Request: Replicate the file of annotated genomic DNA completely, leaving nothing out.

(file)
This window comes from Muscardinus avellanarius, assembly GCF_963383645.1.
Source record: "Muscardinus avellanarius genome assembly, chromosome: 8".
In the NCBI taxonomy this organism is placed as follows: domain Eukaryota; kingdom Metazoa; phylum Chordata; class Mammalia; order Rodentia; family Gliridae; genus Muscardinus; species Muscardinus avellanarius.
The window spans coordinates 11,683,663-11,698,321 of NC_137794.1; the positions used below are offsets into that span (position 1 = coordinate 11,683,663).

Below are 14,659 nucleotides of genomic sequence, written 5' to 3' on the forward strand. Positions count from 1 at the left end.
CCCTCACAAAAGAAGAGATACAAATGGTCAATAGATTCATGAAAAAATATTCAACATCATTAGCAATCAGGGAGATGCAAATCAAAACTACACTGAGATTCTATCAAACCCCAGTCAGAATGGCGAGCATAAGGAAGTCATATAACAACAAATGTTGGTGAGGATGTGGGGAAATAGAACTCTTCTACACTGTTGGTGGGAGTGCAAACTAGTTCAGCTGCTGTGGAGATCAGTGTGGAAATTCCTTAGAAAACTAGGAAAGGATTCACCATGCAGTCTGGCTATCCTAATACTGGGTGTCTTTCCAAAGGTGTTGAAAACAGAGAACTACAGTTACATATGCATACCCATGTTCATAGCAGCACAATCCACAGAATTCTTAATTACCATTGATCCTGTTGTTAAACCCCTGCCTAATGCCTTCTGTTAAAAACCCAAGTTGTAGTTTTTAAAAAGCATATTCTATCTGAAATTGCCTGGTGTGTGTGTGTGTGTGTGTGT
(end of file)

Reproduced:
This window comes from Muscardinus avellanarius, assembly GCF_963383645.1.
Source record: "Muscardinus avellanarius genome assembly, chromosome: 8".
In the NCBI taxonomy this organism is placed as follows: domain Eukaryota; kingdom Metazoa; phylum Chordata; class Mammalia; order Rodentia; family Gliridae; genus Muscardinus; species Muscardinus avellanarius.
The window spans coordinates 11,683,663-11,698,321 of NC_137794.1; the positions used below are offsets into that span (position 1 = coordinate 11,683,663).

Below are 14,659 nucleotides of genomic sequence, written 5' to 3' on the forward strand. Positions count from 1 at the left end.
CCCTCACAAAAGAAGAGATACAAATGGTCAATAGATTCATGAAAAAATATTCAACATCATTAGCAATCAGGGAGATGCAAATCAAAACTACACTGAGATTCTATCAAACCCCAGTCAGAATGGCGAGCATAAGGAAGTCATATAACAACAAATGTTGGTGAGGATGTGGGGAAATAGAACTCTTCTACACTGTTGGTGGGAGTGCAAACTAGTTCAGCTGCTGTGGAGATCAGTGTGGAAATTCCTTAGAAAACTAGGAAAGGATTCACCATGCAGTCTGGCTATCCTAATACTGGGTGTCTTTCCAAAGGTGTTGAAAACAGAGAACTACAGTTACATATGCATACCCATGTTCATAGCAGCACAATCCACAGAATTCTTAATTACCATTGATCCTGTTGTTAAACCCCTGCCTAATGCCTTCTGTTAAAAACCCAAGTTGTAGTTTTTAAAAAGCATATTCTATCTGAAATTGCCTGGTGTGTGTGTGTGTGTGTGTGT